The Alaska Board of Fisheries appointed Abe Williams to its board. Williams is a fourth-generation commercial fisherman. He’s also the director of regional affairs for the Pebble Partnership, which wants to build a mine in the Bristol Bay region, which has been met with fierce opposition over fears about the impact on Bristol Bay’s salmon runs.
Needless to say, that potential conflict of interest has created some concern. Here’s KTUU with more:
“I recognize the concern out there, and many folks probably don’t necessarily agree with my position in regard to that project. But I’ve sat down with numerous fishermen in regard to regulation and or concerns that we’ve seen eye-to-eye on,” Williams told KTUU. “My job finds me in communities like Iliamna and other communities talking about the project itself and kind of what it means for the region. Does that preclude me from being appointed or sitting on the Board of Fisheries? I don’t think so. I think it just brings in a level of diversity in my background that really helps me be better positioned to sit in a coveted spot like this, if you will.”
Williams says that he became involved with the Pebble Project around 2010.
“I was still on the Paug-Vik board as president and coming out of some very poor years with regard to price-per-pound for sockeye and how that had certain effects on the region economically. It opened my eyes to different options to make sure we weren’t losing our population to out-migration,” Williams said. “So it’s really allowed me to just become well-informed on how we develop our resources and where we do that and how we do it responsibly.”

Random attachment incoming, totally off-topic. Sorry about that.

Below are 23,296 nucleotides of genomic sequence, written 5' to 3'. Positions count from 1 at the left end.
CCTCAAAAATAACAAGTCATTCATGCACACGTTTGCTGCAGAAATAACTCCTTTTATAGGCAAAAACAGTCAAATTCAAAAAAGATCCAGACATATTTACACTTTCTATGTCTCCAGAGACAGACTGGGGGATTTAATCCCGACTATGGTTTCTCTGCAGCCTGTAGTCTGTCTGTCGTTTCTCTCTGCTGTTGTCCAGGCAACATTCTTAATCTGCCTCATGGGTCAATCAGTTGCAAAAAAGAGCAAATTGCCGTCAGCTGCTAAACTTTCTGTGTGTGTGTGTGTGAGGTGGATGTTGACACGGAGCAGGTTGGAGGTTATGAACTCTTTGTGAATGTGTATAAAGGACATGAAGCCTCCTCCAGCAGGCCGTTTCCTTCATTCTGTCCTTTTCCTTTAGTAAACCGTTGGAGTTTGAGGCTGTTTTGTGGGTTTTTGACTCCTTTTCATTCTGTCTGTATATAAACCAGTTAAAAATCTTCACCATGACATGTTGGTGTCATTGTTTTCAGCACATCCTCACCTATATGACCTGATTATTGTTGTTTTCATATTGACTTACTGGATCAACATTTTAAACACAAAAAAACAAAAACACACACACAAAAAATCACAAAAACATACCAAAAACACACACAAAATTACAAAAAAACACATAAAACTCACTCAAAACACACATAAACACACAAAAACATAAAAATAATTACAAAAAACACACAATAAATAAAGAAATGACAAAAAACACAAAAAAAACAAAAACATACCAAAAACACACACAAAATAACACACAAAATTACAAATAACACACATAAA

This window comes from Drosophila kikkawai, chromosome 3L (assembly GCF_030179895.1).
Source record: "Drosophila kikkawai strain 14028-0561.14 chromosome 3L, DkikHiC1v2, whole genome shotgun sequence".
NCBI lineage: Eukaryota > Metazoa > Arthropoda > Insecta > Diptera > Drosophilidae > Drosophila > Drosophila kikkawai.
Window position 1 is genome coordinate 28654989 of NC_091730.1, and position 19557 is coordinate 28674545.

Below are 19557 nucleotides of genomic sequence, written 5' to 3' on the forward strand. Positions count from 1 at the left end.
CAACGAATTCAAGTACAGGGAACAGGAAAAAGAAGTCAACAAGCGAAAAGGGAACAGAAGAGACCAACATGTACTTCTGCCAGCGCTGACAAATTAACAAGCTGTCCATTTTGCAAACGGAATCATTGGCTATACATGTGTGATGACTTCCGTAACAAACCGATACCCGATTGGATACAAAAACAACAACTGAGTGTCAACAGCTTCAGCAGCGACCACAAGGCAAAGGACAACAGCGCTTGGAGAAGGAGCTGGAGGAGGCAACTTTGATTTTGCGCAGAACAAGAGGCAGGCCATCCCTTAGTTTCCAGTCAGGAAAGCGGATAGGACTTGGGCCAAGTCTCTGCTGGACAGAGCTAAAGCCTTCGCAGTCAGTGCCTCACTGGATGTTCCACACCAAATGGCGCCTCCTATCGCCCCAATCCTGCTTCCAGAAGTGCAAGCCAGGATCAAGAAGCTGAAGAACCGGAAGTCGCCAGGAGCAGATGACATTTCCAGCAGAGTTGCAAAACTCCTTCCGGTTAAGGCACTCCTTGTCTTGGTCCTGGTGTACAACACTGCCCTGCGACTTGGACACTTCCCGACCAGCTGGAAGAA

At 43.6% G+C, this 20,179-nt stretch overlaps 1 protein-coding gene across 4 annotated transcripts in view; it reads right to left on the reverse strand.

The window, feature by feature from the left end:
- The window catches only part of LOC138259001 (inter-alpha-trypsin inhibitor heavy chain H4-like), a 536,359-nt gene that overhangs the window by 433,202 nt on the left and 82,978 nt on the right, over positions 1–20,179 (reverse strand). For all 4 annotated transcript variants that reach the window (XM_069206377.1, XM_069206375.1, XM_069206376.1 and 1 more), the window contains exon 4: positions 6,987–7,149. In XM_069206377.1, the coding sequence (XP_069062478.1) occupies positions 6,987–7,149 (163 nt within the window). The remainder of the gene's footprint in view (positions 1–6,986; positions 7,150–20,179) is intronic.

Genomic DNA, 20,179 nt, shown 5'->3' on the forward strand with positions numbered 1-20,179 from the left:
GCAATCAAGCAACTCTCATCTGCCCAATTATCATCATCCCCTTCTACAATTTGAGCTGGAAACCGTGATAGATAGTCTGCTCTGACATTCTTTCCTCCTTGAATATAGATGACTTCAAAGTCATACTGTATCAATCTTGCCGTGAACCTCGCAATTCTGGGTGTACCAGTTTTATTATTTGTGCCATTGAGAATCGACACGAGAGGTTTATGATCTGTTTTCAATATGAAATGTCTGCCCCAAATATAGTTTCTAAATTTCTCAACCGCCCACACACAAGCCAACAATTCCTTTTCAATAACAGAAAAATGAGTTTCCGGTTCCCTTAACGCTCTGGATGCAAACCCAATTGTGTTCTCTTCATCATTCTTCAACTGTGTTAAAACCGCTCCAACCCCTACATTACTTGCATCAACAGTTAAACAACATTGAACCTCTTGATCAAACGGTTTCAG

KTUU’s piece featured some of the opposition for the appointment of Williams, so it’s worth a read. Trout Unlimited of Alaska also sent out a release on Wednesday afternoon questioning the board’s appointment. Here’s the release:
In response to the appointment of Mr. Abe Williams to the Board of Fisheries, Nelli Williams, Alaska director of Trout Unlimited issued the following statement:
“Whether you are a commercial, sport, or subsistence fishermen, Abe Williams’ appointment to the Board of Fisheries is absurd and makes clear where Governor Dunleavy’s allegiances lie. Mr. Williams has been on the Pebble Partnership’s payroll for years and is a long-time advocate for the proposed Pebble mine without regard for the massive impacts it would have for Bristol Bay salmon. The Board of Fisheries is charged with conserving and developing our fisheries, but if the legislature confirms this appointment it will send the message that it’s okay to trade away a prized wild salmon and trout fishery.”
This is at least the second person with strong ties to the Pebble Partnership that has been appointed by the Governor to natural resource management positions.